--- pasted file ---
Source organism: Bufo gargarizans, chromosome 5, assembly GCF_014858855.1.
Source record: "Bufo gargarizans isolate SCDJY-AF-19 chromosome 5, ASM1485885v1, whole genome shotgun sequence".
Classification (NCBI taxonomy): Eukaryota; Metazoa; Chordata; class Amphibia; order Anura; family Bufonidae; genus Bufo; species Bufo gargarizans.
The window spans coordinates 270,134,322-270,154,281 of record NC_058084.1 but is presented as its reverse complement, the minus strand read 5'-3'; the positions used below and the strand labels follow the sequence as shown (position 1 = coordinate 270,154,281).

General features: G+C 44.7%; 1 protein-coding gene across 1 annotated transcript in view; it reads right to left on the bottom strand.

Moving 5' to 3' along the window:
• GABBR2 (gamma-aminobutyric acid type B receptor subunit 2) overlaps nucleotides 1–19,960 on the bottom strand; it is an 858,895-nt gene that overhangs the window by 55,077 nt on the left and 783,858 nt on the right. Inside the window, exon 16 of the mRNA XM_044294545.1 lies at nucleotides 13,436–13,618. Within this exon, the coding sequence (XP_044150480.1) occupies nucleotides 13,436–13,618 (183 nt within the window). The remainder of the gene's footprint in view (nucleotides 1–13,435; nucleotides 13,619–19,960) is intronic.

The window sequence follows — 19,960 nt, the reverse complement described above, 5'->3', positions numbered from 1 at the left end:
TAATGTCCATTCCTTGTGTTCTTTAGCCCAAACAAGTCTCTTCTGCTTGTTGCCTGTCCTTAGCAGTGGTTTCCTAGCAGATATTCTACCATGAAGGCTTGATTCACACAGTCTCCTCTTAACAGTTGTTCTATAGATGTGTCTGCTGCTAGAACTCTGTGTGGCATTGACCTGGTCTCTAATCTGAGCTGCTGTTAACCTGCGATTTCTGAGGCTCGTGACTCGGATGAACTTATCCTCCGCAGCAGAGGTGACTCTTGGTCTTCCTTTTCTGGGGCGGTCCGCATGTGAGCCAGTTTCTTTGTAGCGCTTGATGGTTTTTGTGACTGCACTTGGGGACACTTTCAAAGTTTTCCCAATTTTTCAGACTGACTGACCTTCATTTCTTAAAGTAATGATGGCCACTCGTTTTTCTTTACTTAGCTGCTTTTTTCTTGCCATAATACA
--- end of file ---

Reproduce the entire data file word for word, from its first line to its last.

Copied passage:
Source organism: Bufo gargarizans, chromosome 5, assembly GCF_014858855.1.
Source record: "Bufo gargarizans isolate SCDJY-AF-19 chromosome 5, ASM1485885v1, whole genome shotgun sequence".
Classification (NCBI taxonomy): Eukaryota; Metazoa; Chordata; class Amphibia; order Anura; family Bufonidae; genus Bufo; species Bufo gargarizans.
The window spans coordinates 270,134,322-270,154,281 of record NC_058084.1 but is presented as its reverse complement, the minus strand read 5'-3'; the positions used below and the strand labels follow the sequence as shown (position 1 = coordinate 270,154,281).

General features: G+C 44.7%; 1 protein-coding gene across 1 annotated transcript in view; it reads right to left on the bottom strand.

Moving 5' to 3' along the window:
• GABBR2 (gamma-aminobutyric acid type B receptor subunit 2) overlaps nucleotides 1–19,960 on the bottom strand; it is an 858,895-nt gene that overhangs the window by 55,077 nt on the left and 783,858 nt on the right. Inside the window, exon 16 of the mRNA XM_044294545.1 lies at nucleotides 13,436–13,618. Within this exon, the coding sequence (XP_044150480.1) occupies nucleotides 13,436–13,618 (183 nt within the window). The remainder of the gene's footprint in view (nucleotides 1–13,435; nucleotides 13,619–19,960) is intronic.

The window sequence follows — 19,960 nt, the reverse complement described above, 5'->3', positions numbered from 1 at the left end:
TAATGTCCATTCCTTGTGTTCTTTAGCCCAAACAAGTCTCTTCTGCTTGTTGCCTGTCCTTAGCAGTGGTTTCCTAGCAGATATTCTACCATGAAGGCTTGATTCACACAGTCTCCTCTTAACAGTTGTTCTATAGATGTGTCTGCTGCTAGAACTCTGTGTGGCATTGACCTGGTCTCTAATCTGAGCTGCTGTTAACCTGCGATTTCTGAGGCTCGTGACTCGGATGAACTTATCCTCCGCAGCAGAGGTGACTCTTGGTCTTCCTTTTCTGGGGCGGTCCGCATGTGAGCCAGTTTCTTTGTAGCGCTTGATGGTTTTTGTGACTGCACTTGGGGACACTTTCAAAGTTTTCCCAATTTTTCAGACTGACTGACCTTCATTTCTTAAAGTAATGATGGCCACTCGTTTTTCTTTACTTAGCTGCTTTTTTCTTGCCATAATACA